Steele didn't answer for a moment. 
      "Obviously, that was an illusion," he finally answered. "I'd discount those estimates." 
      "Even Mantell's? And the Godman Field officers'?" 
      "Not knowing the thing's height, how could they judge accurately?" 
      "To be seen at points that far apart, it had to be over thirty miles high," I told him. "It would have to be huge to show up at all." 
      He shook his head. "I can't believe those reports are right. It must have been sighted at different times." 
      I let it drop. 
      "What are you working on now?" Steele asked, after a minute or two. 
      I said I hadn't decided. Actually, I planned a trip to the coast, to interview pilots who had sighted flying disks. 
      "What would you do if you found it wasn't a Soviet missile?" said Steele. He sounded almost too casual. 
      "If security was involved, I'd keep still. But the Air Force and the Navy swear they haven't any such things." 
      Steele looked at me thoughtfully. 
      "You know, True might force something into the open that would be better left secret." He smiled ironically. "I realize that sounds peculiar, since I suggested the Russian angle. But if it isn't Russian - though I still think it is - then we have nothing to worry about."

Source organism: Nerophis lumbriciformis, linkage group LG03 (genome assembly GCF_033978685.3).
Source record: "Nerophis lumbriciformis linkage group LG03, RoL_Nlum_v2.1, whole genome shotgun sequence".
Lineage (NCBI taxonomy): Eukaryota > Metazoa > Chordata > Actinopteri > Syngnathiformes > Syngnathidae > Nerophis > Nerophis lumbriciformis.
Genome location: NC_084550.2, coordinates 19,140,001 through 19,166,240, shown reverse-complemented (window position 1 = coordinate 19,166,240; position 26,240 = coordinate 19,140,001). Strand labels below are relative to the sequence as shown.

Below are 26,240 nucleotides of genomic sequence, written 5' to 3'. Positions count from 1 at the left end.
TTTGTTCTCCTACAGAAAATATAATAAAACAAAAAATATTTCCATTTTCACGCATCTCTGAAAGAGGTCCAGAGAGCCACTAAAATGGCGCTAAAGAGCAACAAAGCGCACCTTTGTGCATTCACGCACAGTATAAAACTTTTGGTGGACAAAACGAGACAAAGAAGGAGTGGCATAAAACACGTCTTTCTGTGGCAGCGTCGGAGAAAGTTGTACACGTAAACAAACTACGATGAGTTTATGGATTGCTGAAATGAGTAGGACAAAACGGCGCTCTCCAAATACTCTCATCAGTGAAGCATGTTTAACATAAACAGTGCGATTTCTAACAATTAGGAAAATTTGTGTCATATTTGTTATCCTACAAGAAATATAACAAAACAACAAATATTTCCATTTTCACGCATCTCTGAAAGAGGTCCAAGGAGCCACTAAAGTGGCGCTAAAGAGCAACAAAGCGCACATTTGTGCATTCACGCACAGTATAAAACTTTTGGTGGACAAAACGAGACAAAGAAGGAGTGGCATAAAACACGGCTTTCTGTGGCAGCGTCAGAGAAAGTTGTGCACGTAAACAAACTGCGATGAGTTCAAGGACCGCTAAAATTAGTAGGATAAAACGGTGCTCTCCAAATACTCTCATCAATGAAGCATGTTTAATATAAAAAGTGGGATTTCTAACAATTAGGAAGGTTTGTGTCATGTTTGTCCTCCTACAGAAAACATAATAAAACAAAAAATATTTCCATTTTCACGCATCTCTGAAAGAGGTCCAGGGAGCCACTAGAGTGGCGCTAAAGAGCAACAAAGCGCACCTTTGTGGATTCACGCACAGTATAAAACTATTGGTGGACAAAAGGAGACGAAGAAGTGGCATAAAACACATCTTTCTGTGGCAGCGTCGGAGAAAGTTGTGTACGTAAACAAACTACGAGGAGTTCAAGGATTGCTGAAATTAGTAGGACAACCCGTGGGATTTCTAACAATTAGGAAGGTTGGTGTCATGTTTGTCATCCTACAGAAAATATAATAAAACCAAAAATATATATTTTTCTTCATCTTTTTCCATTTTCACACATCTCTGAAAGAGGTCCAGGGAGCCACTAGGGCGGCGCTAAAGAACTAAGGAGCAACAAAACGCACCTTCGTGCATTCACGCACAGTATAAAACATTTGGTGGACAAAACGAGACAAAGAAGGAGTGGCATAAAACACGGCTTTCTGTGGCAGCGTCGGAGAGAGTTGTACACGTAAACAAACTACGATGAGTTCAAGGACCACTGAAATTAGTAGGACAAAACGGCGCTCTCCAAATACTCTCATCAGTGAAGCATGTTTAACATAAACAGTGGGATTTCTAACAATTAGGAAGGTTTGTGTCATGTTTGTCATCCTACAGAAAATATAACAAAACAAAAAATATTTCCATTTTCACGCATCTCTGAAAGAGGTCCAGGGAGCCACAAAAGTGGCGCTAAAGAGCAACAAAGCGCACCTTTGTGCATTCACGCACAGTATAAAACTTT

I was almost sure now that he was a plant. During the rest of the luncheon, I tried to draw him out, but Steele was through talking. When we parted, he gave me a sober warning. 
      "You and True should consider your moral responsibility, no matter what you find. Even if it's not actual security, there may be reasons to keep still." 
      After he left me, I tried to figure it out. If the Air was back of this, they must not think much of my intelligence. Or else they had been in such a hurry to get on True's investigation that they had no choice but 
47

to use Steele. Of course, it was still possible he was doing this on his own. 
      Either way, his purpose was obvious. He hoped to have us swallow the Soviet-missile answer. If we did, then we would have to keep still, even though we found absolute proof. Obviously, it would be dangerous to print that story.